Lawmakers who were elected in East Timor's parliamentary elections last month sat for their first session yesterday but were tight-lipped over how they expect to break a deadlock over forming a government.
The June 30 polls were supposed to herald a new chapter in the young country's democracy after more than a year of sporadic violence and political tension that followed deadly unrest on Dili's streets.
But bickering parties, none of which snared the majority of seats needed to govern, have failed to agree on how to divide power as the impoverished but oil and gas rich nation tackles a slew of economic and social challenges.
All 65 members of parliament turned up for the inaugural session yesterday, including former prime minister Mari Alkatiri and his chief rival, independence hero Xanana Gusmao.
"You are seeing me laughing," Gusmao said when asked how he felt to be back at work, seemingly downplaying tensions between parties. Lawmakers have been holding unsuccessful talks to thrash out a solution to their stalemate.
Gusmao's National Congress for the Reconstruction of East Timor (CNRT) holds 18 seats but has allied with smaller parties and wants to form a coalition government with 37 seats. Alkatiri's Fretilin party, which had governed since East Timor's independence in 2002, won just 21 seats.
The Constitution is unclear on who should form a government and select the prime minister in such a scenario, but final authority rests with the president, Nobel Peace Prize-laureate Jose Ramos-Horta.
Ramos-Horta, who has been pushing for a unity government and attended the parliamentary session, has warned that if the parties do not reach their own agreement by Monday he will act unilaterally to decide.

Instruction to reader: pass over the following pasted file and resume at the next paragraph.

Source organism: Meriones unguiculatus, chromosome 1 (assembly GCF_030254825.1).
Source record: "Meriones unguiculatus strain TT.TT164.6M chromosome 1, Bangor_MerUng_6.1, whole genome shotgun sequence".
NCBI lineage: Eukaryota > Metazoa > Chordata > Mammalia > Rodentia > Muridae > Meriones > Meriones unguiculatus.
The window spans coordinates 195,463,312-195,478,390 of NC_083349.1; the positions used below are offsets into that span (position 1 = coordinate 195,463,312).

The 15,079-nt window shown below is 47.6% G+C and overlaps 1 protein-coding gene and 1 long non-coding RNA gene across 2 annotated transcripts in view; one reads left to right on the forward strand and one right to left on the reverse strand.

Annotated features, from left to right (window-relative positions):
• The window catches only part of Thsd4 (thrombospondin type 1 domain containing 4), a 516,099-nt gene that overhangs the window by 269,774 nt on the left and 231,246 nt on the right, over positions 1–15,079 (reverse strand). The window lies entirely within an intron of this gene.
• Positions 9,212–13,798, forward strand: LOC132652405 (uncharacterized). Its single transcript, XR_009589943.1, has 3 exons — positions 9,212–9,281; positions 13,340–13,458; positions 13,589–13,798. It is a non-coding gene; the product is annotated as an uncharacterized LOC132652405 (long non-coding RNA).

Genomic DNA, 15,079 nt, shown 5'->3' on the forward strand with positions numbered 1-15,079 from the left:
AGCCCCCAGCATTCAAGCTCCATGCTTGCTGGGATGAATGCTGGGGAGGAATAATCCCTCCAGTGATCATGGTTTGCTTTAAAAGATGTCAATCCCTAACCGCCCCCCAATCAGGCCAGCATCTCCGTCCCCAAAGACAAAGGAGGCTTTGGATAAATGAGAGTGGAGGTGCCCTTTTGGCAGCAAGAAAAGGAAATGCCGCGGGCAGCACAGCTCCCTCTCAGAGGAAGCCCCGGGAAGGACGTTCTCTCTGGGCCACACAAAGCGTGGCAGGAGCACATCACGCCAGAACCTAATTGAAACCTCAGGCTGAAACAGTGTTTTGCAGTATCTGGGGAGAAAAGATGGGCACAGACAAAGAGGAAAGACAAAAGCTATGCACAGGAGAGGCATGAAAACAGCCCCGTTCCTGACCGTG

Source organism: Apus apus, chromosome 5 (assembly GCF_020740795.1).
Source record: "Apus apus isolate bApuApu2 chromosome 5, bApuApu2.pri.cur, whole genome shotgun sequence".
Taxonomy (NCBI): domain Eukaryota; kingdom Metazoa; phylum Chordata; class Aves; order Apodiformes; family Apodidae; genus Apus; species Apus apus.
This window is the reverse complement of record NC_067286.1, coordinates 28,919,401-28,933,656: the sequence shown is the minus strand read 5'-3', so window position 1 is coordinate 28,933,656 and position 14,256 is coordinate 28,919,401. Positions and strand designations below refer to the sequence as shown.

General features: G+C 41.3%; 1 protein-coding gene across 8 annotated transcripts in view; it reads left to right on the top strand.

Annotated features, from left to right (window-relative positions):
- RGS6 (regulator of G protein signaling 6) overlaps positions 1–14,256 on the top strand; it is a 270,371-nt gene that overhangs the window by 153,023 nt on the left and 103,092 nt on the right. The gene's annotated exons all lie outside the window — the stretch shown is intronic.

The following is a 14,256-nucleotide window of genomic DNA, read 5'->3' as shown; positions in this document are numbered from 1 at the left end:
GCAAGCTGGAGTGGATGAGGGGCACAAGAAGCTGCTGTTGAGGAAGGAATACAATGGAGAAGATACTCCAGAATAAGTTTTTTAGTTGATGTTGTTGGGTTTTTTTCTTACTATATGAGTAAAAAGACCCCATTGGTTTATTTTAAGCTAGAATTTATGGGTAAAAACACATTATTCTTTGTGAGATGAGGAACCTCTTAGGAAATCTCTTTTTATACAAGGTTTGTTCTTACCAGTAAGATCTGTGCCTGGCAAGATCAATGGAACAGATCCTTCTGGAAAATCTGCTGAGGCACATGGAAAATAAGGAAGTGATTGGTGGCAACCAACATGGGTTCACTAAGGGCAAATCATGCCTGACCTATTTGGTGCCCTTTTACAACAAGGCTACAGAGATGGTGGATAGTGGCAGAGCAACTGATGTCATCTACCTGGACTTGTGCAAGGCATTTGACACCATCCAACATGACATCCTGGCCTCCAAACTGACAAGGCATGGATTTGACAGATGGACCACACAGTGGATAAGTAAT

Asked for comments on the possibility of a unity government, Alkatiri was non-committal, saying that "participation [in government] should not only be limited to a party or those who sit in parliament.
"We should also seek the participation of society and the Catholic Church so that development can be accelerated," he told reporters.
Ramos-Horta fears the CNRT-led coalition would be unstable, but has said Fretilin cannot form a government alone as it won insufficient votes.
Lawmakers were due later yesterday to elect the parliament's president by secret ballot.
The elections in the former Portuguese colony were largely peaceful, in contrast to violence on the streets of the capital Dili in April and May last year that left at least 37 people dead.
Tensions have risen again in Dili over the past few weeks, with repeated low-level run-ins between UN police and youth gangs. Ten UN vehicles have been damaged in incidents, police said.
More than 2,000 UN police and Australian-led international peacekeepers, who were first called in to subdue last year's violence, are overseeing security in the country.
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